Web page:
IAF officials say purchasing mini US-developed Supertanker system will solve Israel’s inability to fight huge summer fires as well as fires caused by rockets and incendiary kites from Gaza; Prime Minister’s Office: System doesn’t provide solutions to possible scenarios.
Itamar Eichner|Published: 06.06.18

The recent kite terror from Gaza on the backdrop of the border fence riots has stressed one of Israel’s grave problems—its inability to fight mass fires, as indicated in its biggest fire ever on Haifa’s Carmel Mount in 2010.

Incendiary kites flown from Gaza into Israel during the past weeks have sparked huge fires across the Israeli communities surrounding Gaza, and consumed hundreds of dunams of fields.

The establishment of Elad squadron—the Israel Police squadron which used to belong to the IAF—failed to ameliorate the situation, as it only has 14 small firefighting planes and no 747 Supertanker, the US-developed largest firefighter aircraft in the world.

As it turns out, a solution allowing Israel to obtain several mini Supertanker systems at an affordable cost has existed for a long time, but has not been implemented.

The MAFFS 2 (mini supertanker) is a US-developed self-contained unit system used for aerial firefighting. The system can be installed in four hours on IAF’s transport aircrafts Lockheed C-130 Hercules and Lockheed Martin C-130J Super Hercules.

The IAF likely opposes to purchasing the mini Supertanker as it does not want to assume renewed responsibility for putting out the fires.

The MAFFS 2 can be filled up within 15 minutes and can carry some 12,000-13,000 liters of fire-extinguishing liquid.

The capacity of MAFFS 2 surpasses the combined capacity of the Elad squadron’s four firefighting planes and is sixth of the capacity of the 747 Supertanker.

The MAFFS 2 costs about $ five million—a relatively low cost in comparison to the cost of renting the 747 Supertanker system and transferring it to Israel if necessary.

The Supertanker is currently installed in 20 aircrafts across five countries, including the US.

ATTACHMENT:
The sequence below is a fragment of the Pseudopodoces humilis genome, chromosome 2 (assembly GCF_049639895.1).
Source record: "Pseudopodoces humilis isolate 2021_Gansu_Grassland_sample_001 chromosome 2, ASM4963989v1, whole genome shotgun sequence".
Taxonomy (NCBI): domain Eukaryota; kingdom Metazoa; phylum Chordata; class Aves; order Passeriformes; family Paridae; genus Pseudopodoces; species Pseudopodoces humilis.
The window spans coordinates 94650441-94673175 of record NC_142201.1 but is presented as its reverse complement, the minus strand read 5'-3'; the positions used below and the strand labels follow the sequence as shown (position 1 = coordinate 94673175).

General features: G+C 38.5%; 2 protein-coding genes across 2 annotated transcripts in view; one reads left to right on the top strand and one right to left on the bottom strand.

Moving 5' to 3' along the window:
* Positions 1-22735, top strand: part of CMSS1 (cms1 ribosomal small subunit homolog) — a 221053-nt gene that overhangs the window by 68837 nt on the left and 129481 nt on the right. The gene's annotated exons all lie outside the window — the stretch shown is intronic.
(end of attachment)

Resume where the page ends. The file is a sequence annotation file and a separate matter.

Former IAF officials say the effectiveness of the Supertanker’s extinguishing liquid capacity is clear. They state using this system can make the difference between an uncontrollable raging fire and a one that is quickly put out.

IAF aircrafts’ ability to fly in the dark is another advantage that has to be taken into consideration.

The MAFFS 2 is meant to be installed in aircrafts the IAF has plenty of. The system has to purchased with American aid money—money Israel is obligated on American equipment and merchandise—rather than money coming from Israel’s budget.

The system can be easily installed and dismantled within an hour. It will be extremely effective against summer fires as well against fires caused by rockets launched at Israel during war.

A source involved in the matter said, “We are stuck without the ability to fight mass fires. (The only thing we can do) is to ask the world for help (in the case of such fires).

“There is a simple and relatively cheap solution that can save lives, but for some reason it is ignored,” the source lamented.

“This system installed in Hercules aircrafts can put out all the fires caused by Gaza’s incendiary kites within half an hour.”

According to a statement issued by the Prime Minister’s Office, “The Public Security Ministry, the IAF and the National Security Council worked together to review the possibility of relying on such system (MAFFS 2). After reviewing the matter, they came to the conclusion the system does not provide solutions to all scenarios Israel is expected to face against.

“This system, as well as other abilities are still being reviewed by the professional elements while clarifying and approving the scenarios to which it is supposed to provide a solution.

“Reviews are expected to end by the end of 2018, and then it will be decided what system is preferable for Israel, considering possible scenarios.”